By Darlene Donloe
SOUTH LOS ANGELES — The 39th annual Kingdom Day Parade, held in honor of the Rev. Martin Luther King Jr., will take place Jan. 15, the late civil rights leader’s actual birthday.
The theme of this year’s parade, which celebrates the life and legacy of King, is “Can’t Stop, Won’t Stop, Going To The Promised Land.”
Once again, the three-mile, multi-cultural event will wind through the heart of South Los Angeles — traveling west from its starting point on Western Avenue at Martin Luther King Jr. Boulevard, and then south on Crenshaw Boulevard to Leimert Park, where a freedom festival will take place until 5 p.m.
Along the route, spectators will see marching bands, exotic and antique cars, elaborate floats, equestrian units, competitive marching bands, choirs, worldwide musical and dance performance units, and other surprises.
Once again, the parade, which boasts an average of 200,000 on-site attendees, takes place from 10 a.m. to 2 p.m. and will be televised live on ABC7 from 11 a.m. to 1 p.m. The parade has been broadcast live for the past 38 years. For the past 13 years, organizers said the viewing audience has been 2.4 million.
County Supervisor Holly J Mitchell will be the grand marshal and Princess Tiana from the Walt Disney Animation film, “Princess and the Frog,” and the Disney characters Mickey Mouse and Minnie Mouse are the honorary grand marshals.
Overseeing the parade for the last 13 years is Adrian Dove, the chairman and executive producer of the Kingdom Day Parade, who affectionately calls it “The world’s longest and largest running life celebration of Martin Luther King Jr.”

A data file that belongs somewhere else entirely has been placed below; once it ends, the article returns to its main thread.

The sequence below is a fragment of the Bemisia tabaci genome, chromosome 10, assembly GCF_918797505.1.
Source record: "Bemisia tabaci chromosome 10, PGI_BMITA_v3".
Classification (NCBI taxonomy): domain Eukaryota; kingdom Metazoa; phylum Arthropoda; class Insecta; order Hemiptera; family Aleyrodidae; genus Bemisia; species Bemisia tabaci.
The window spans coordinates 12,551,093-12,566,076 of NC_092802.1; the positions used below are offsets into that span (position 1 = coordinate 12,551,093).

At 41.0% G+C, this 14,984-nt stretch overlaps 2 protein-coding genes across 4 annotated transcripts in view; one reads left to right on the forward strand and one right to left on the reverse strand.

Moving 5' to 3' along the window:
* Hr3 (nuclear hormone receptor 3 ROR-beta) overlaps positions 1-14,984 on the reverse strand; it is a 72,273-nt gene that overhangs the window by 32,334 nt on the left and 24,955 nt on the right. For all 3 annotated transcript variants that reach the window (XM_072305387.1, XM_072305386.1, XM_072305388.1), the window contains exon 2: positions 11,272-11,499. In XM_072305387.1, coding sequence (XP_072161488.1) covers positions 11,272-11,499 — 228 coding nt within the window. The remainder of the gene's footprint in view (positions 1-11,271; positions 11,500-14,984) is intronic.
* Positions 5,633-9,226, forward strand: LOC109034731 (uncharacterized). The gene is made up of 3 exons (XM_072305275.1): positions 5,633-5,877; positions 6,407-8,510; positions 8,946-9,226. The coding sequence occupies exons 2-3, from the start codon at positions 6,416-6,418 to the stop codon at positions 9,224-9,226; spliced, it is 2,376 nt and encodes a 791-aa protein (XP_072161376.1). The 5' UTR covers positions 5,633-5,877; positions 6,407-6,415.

“This year I want to point out the key points in Dr. King’s life,” said Dove, who, at the age of 89, will step down from his role after this year. “I want to go out with a bang. This year, instead of opening the parade with the ‘Star Spangled Banner,’ we will open it with Ray Charles’ version of ‘America the Beautiful.’”
Dove, chairman of the California branch of the Congress of Racial Equality (CORE-CA), which hosts the parade each year, said he wants this year’s parade to be a visual spectacle.
“I want to present five major points in Dr. King’s life,” said Dove, who knew and marched with King during the civil rights movement. “I want a live story of King. I want to highlight the Rosa Parks bus and somehow include the Bayard Rustin movie to let everyone know how Dr. King was introduced to the notion of non-violence and the removal of the use of guns by Rustin. I’d also like a hologram of Dr. King’s speech, a depiction of the garbage workers strike in Memphis, and I’d like to project the Bobby Kennedy video announcing Dr. King’s death on the side of a truck. I also want to end it by showing where Dr. King was killed. I want to have some Teamsters there.”
This year’s parade will be slightly different. It will include a parade king and queen rather than just a queen as in previous years. Organizers said this element of the parade, which keeps with the overall mission of uplifting local youth and promoting their future success, will still be dedicated to the development of future youth leadership involving enthusiastic, broad-scale participation of community organizations, schools, churches and small, medium and large businesses with the common goal of continuing the peaceful revolution ignited by King.
Dove said this year’s king and queen each will receive $5,000 scholarships.
“I remember the spirit of the man when I was in his presence,” said Dove, who has been married to his wife, Barbara, since 1956, and has two daughters. “It was palpable. I met him at 2nd Baptist Church. I worked for him briefly in 1965. I went to Alabama and South Carolina. We were doing voter registration. I remember a meeting I was going to have with King, but then I got that fateful phone call that Dr. King had been killed. We lost a true leader.”